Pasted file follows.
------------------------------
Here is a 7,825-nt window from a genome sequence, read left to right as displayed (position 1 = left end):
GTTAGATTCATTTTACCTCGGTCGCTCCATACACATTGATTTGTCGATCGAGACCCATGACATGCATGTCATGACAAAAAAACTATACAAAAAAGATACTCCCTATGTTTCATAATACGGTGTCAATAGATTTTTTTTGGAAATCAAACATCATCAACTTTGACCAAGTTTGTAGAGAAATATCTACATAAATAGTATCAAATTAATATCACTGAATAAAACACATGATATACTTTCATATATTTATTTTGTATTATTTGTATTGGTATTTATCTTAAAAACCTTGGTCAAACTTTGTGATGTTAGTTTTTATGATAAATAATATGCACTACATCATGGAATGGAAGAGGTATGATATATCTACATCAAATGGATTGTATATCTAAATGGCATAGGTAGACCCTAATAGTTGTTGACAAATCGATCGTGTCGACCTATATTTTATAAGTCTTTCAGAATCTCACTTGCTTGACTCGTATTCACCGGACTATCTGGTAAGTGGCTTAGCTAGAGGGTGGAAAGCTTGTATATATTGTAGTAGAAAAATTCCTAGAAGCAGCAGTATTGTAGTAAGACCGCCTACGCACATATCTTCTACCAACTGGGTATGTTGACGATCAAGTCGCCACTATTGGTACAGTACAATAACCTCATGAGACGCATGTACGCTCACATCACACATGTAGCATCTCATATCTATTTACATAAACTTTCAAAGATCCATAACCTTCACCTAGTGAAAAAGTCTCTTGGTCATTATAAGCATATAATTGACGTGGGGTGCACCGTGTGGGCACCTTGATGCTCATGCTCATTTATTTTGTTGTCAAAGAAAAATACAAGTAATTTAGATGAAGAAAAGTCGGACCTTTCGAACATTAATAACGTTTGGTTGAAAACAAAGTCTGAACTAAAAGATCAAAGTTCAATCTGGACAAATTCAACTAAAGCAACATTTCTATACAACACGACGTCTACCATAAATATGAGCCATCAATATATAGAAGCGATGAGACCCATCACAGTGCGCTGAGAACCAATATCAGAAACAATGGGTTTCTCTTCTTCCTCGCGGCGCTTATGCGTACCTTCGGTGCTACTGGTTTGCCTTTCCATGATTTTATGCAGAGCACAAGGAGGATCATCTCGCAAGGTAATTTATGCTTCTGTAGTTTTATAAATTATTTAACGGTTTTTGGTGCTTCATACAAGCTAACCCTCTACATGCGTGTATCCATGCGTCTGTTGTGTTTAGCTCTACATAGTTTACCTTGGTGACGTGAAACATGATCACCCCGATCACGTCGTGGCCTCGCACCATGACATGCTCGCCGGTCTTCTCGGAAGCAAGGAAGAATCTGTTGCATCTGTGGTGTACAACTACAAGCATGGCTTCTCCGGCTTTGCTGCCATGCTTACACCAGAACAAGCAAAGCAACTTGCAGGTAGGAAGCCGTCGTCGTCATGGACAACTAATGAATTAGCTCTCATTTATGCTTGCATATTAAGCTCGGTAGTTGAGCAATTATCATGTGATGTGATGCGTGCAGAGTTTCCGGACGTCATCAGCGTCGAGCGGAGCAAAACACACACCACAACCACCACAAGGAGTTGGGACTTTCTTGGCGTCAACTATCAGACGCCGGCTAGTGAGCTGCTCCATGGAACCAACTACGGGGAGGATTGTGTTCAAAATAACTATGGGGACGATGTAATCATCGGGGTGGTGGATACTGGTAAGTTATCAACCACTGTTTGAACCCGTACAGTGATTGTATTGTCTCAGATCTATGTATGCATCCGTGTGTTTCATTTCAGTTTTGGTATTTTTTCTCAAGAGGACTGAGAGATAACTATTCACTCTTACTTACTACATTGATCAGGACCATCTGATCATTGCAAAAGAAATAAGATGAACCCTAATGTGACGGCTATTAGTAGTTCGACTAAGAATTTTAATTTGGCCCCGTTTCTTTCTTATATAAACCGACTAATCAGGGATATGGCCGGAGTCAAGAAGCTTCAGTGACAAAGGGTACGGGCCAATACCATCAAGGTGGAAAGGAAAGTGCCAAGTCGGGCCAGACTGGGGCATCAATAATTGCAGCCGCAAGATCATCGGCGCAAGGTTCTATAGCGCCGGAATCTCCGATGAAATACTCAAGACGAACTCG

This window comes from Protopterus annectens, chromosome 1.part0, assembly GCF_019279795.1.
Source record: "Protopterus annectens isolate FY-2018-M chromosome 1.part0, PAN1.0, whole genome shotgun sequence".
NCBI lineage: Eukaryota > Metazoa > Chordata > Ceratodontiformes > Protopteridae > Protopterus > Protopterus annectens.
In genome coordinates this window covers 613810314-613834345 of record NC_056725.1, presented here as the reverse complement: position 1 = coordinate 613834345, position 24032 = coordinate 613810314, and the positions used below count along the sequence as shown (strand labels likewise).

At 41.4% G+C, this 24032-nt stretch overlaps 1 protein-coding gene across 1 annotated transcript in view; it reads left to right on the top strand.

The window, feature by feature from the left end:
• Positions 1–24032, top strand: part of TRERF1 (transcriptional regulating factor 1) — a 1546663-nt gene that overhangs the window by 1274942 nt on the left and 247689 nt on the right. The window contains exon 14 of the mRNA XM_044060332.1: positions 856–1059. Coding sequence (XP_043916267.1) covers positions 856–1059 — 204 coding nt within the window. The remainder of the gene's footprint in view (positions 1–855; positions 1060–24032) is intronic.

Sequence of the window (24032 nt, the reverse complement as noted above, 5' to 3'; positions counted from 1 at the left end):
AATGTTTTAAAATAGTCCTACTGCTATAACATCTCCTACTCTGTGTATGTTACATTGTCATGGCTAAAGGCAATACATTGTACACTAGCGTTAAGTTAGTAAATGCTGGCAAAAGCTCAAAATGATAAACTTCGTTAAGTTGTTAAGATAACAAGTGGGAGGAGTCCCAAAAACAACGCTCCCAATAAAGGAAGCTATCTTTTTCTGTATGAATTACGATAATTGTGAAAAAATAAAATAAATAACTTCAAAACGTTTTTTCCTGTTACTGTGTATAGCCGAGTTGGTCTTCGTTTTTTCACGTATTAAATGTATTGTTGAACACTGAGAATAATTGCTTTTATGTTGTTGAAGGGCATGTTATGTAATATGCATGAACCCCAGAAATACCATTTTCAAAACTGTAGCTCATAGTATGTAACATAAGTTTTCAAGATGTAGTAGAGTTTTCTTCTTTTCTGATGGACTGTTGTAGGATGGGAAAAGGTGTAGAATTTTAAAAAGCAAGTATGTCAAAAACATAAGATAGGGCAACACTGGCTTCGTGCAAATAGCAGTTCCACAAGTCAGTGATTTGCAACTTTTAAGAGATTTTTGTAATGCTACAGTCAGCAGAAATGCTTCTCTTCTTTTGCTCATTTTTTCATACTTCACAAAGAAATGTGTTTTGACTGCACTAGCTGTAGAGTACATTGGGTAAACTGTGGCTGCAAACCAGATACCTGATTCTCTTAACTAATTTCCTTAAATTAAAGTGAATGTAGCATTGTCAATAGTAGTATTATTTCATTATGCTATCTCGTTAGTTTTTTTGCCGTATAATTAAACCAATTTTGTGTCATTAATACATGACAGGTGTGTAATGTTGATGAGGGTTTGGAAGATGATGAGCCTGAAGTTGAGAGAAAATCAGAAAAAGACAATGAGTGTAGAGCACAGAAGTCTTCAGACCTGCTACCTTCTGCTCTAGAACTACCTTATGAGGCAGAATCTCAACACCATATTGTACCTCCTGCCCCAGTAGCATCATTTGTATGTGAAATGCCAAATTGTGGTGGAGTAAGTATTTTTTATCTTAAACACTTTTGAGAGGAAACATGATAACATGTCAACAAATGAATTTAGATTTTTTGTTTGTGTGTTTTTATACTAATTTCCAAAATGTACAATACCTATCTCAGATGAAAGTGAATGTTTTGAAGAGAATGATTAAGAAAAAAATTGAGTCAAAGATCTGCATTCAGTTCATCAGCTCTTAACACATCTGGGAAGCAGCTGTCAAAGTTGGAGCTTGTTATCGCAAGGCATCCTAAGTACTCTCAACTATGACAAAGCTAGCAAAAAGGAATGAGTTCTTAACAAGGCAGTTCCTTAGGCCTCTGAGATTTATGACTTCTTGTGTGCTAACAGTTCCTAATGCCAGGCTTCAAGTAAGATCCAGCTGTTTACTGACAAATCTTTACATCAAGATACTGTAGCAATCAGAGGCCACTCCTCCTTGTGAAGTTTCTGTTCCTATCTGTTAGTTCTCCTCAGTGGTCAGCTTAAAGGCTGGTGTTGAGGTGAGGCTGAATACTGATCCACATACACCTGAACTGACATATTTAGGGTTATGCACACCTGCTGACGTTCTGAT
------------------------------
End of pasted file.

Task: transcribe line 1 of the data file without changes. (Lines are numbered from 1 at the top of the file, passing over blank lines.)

Here is a 7,825-nt window from a genome sequence, read left to right as displayed (position 1 = left end):